The CHR's Mission to Cairo
Morton Panish & Jay Davenport
Late at night on June 30, 2000, Dr. Saad Eddin Ibrahim and two of his co-workers at the Ibn Khaldun Center for Development Studies (ICDS) were detained and interrogated by the Egyptian State Security Police in Cairo. Dr. Ibrahim, who is 62 years old, is a respected Egyptian sociologist, professor in the Department of Sociology at the American University in Cairo (AUC), and director and chairman of the board of the ICDS, also headquartered in Cairo. He holds a Ph.D. in sociology from the University of Washington and has taught there, at Cairo University, and at several other universities in the United States. He has published widely, including some 30 books in English and Arabic. Dr. Ibrahim has been an adviser to the Egyptian government, president of Cairo's Union of Social Professions, and has served as a board member and head of Arab Affairs of Al-Ahram Centre for Political and Strategic Studies. He is well known for his work both as a scholar and a champion of democracy and human rights. In addition to his membership in organizations such as the Club of Rome and the World Bank's Advisory Council for Environmentally Sustainable Development, Dr. Ibrahim has been a leading proponent of democratic reforms in Egypt, particularly with regard to minority rights. He has served as secretary general of the Arab Organization for Human Rights (Cairo). As secretary general of the Egyptian Independent Commission for Electoral Review, he has supervised the monitoring of the election process in Egypt. A report documenting instances of government election violations and fraud in the 1995 parliamentary elections was produced by the Commission. During a September 13, 2000, talk at the American University in Cairo, Dr. Ibrahim reportedly said that he believed it was his criticism of these elections that were behind the charges brought against him.
The ICDS is an independent research organization whose main objective is the advancement of applied social sciences in Arab countries and the developing world, with a primary focus on Egypt. Its board of directors and staff include prominent Egyptian scholars, former cabinet ministers and diplomats, as well as people from the arts and business communities in Egypt. The Center has conducted many well-regarded studies and conferences on democratic reform and the strengthening of civil society. Emphasis has also been placed on equal rights for women and on exposing and mitigating strife between Copts and Moslems in Egypt. In addition, the ICDS has trained Egyptian students in social science research methods and has given them opportunities to participate in field research. According to the Middle East Times, the Ibn Khaldun Center has been “a thorn in the Egyptian regime's side” since the radical Islamist threat receded in the mid-to-late 1990s, when it and similar organizations began to focus more on the government 's lack of democratic reform than on Islamist extremist violence. The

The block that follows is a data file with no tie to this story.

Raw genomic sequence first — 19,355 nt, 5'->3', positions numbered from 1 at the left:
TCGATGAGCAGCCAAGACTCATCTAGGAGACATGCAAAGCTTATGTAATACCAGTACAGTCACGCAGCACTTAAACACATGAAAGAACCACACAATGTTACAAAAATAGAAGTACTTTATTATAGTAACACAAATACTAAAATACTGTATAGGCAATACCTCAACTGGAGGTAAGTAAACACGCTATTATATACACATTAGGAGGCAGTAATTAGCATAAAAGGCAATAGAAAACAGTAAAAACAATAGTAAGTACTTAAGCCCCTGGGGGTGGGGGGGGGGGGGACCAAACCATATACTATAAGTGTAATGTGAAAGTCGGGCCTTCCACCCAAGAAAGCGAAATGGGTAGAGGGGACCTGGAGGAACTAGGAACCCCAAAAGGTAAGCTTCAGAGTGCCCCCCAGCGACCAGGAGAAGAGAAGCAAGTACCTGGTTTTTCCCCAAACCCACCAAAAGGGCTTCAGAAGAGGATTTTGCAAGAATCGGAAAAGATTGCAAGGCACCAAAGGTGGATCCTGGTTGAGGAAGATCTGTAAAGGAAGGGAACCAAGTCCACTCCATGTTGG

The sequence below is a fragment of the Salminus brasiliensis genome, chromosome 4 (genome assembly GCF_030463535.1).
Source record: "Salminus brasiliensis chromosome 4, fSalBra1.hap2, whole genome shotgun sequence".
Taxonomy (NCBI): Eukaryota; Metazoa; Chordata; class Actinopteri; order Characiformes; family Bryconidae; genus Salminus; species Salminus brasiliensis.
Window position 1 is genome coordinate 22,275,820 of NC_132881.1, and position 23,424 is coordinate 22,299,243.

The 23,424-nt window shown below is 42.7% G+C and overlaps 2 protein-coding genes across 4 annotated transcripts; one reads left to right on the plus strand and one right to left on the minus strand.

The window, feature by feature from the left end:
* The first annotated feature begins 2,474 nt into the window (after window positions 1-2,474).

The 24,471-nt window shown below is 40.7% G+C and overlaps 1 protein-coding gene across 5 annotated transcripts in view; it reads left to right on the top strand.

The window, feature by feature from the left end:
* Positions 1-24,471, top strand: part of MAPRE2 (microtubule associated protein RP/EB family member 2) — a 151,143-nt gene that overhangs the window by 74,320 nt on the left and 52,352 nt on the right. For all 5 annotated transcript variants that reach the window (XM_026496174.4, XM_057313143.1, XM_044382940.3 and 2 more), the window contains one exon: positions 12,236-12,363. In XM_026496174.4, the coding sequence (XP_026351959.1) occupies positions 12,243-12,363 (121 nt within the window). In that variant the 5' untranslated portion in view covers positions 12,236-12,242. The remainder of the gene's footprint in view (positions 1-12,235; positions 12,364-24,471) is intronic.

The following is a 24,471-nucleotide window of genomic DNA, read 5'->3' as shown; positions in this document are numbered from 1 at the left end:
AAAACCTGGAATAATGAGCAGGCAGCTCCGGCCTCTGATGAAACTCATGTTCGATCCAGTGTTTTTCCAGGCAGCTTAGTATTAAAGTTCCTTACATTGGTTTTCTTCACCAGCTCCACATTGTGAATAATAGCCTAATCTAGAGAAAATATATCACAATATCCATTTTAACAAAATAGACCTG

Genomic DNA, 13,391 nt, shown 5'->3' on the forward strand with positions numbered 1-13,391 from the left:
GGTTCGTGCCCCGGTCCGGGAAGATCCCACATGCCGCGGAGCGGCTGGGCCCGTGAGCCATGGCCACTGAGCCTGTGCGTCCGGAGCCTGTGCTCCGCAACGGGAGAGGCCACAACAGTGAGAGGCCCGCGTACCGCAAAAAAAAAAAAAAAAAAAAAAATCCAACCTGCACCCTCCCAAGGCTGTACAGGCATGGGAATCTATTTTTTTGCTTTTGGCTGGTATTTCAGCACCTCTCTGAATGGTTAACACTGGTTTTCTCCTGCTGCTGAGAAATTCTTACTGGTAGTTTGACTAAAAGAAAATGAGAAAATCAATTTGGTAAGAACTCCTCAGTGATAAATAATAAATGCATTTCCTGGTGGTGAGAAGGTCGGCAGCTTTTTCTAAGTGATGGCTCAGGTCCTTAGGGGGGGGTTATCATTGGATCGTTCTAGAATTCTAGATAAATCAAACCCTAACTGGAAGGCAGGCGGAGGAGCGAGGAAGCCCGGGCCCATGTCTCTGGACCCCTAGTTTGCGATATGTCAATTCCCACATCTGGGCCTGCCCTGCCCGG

Center's activities have been kept under surveillance for some time, and in January 2000 the authorities ordered its journal, Civil Society, to close down.
At the time of the detention of Dr. Ibrahim and two of his staff members during the night of June 30, 2000, the security police also closed the ICDS and seized all computers and files as well as research materials and financial records. Since that time, entry to the Center has been denied to its board members and staff. The state prosecutor has been given access to the confiscated records in the preparation of the case against Dr. Ibrahim and his staff, but these same records are closed to the defense. The personal computer, files, and family safe in the home of Dr. Ibrahim were also confiscated by the prosecutor.
During the next six weeks, 28 people (including Dr. Ibrahim) were placed in preventive detention in Cairo's al-Turah prison or Quantar Prison for Women. At the time of the initial June 30 detention, the detention order was for 15 days pending the outcome of a state investigation. Subsequently it was renewed twice, up to the maximum 45-day time limit under the 1981 Egyptian emergency law. Dr. Ibrahim and his colleagues were released on bail ranging from 10,000 to 25,000 Egyptian pounds (4 Egyptian pounds equals about US $1) on August 10, 2000, pending the filing of formal charges. As is routine in cases under the emergency security law, the prosecution used the detention time to uncover and present new accusations.
During the early weeks of Dr. Ibrahim's detention and confinement many newspapers, apparently under government influence, published articles containing speculation, rumors, and inaccurate accounts of his behavior and actions. Several reported identical factual errors, suggesting orchestration. For example, according to the Middle East Times, the pro-government paper Akbar El Yom wrote that “He (Ibrahim) deserves to be stoned . . . we know he is . . . loyal to those who pay him lots of money in return for information . . . in which he defames Egypt's reputation.” According to Al-Ahram Weekly Dr. Ibrahim faced 30 accusations over the course of his detention. Subsequently newspaper comments became more temperate. In fact, sensational accounts and most speculative accusations disappeared for some time from the front pages and editorials, particularly in the government controlled media. Knowledgeable observers believe that the apparent smear campaign was abruptly abandoned in response to international expressions of concern and protest. However, in early April sources close to Dr. Ibrahim claimed that the Egyptian press was again sensationalizing the case and cited as an example a recent interview of President Hosni Mubarak that was published in Newsweek on March 31, 2001, but reportedly misquoted by the Egyptian press.